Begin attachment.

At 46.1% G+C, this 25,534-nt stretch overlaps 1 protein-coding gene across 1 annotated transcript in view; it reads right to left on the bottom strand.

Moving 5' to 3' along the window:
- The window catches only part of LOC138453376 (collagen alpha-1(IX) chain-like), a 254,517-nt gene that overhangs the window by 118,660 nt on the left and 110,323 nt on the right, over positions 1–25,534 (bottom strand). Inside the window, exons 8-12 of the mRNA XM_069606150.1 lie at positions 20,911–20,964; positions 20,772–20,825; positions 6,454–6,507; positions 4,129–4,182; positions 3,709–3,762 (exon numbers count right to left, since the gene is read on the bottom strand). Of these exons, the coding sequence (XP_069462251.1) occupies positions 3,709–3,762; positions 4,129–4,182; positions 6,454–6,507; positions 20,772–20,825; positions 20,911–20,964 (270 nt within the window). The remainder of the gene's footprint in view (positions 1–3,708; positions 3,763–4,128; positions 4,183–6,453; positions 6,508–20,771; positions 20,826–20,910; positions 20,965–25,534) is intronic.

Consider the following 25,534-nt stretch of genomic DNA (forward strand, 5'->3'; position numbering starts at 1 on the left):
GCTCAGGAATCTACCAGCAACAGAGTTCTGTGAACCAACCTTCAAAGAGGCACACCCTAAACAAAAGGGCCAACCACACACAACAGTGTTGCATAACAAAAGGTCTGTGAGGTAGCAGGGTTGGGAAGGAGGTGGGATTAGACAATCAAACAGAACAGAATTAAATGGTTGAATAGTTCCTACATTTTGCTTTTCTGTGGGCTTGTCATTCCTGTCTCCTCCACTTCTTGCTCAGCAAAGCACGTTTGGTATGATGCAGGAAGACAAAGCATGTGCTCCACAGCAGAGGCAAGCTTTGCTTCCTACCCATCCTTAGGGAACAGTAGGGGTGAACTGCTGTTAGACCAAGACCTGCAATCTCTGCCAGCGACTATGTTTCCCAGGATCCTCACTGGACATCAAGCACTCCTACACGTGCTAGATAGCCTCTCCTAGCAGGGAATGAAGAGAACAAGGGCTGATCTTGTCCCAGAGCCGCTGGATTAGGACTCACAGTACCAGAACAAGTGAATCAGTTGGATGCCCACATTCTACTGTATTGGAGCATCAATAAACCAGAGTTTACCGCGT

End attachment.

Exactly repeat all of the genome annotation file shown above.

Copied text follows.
At 46.1% G+C, this 25,534-nt stretch overlaps 1 protein-coding gene across 1 annotated transcript in view; it reads right to left on the bottom strand.

Moving 5' to 3' along the window:
- The window catches only part of LOC138453376 (collagen alpha-1(IX) chain-like), a 254,517-nt gene that overhangs the window by 118,660 nt on the left and 110,323 nt on the right, over positions 1–25,534 (bottom strand). Inside the window, exons 8-12 of the mRNA XM_069606150.1 lie at positions 20,911–20,964; positions 20,772–20,825; positions 6,454–6,507; positions 4,129–4,182; positions 3,709–3,762 (exon numbers count right to left, since the gene is read on the bottom strand). Of these exons, the coding sequence (XP_069462251.1) occupies positions 3,709–3,762; positions 4,129–4,182; positions 6,454–6,507; positions 20,772–20,825; positions 20,911–20,964 (270 nt within the window). The remainder of the gene's footprint in view (positions 1–3,708; positions 3,763–4,128; positions 4,183–6,453; positions 6,508–20,771; positions 20,826–20,910; positions 20,965–25,534) is intronic.

Consider the following 25,534-nt stretch of genomic DNA (forward strand, 5'->3'; position numbering starts at 1 on the left):
GCTCAGGAATCTACCAGCAACAGAGTTCTGTGAACCAACCTTCAAAGAGGCACACCCTAAACAAAAGGGCCAACCACACACAACAGTGTTGCATAACAAAAGGTCTGTGAGGTAGCAGGGTTGGGAAGGAGGTGGGATTAGACAATCAAACAGAACAGAATTAAATGGTTGAATAGTTCCTACATTTTGCTTTTCTGTGGGCTTGTCATTCCTGTCTCCTCCACTTCTTGCTCAGCAAAGCACGTTTGGTATGATGCAGGAAGACAAAGCATGTGCTCCACAGCAGAGGCAAGCTTTGCTTCCTACCCATCCTTAGGGAACAGTAGGGGTGAACTGCTGTTAGACCAAGACCTGCAATCTCTGCCAGCGACTATGTTTCCCAGGATCCTCACTGGACATCAAGCACTCCTACACGTGCTAGATAGCCTCTCCTAGCAGGGAATGAAGAGAACAAGGGCTGATCTTGTCCCAGAGCCGCTGGATTAGGACTCACAGTACCAGAACAAGTGAATCAGTTGGATGCCCACATTCTACTGTATTGGAGCATCAATAAACCAGAGTTTACCGCGT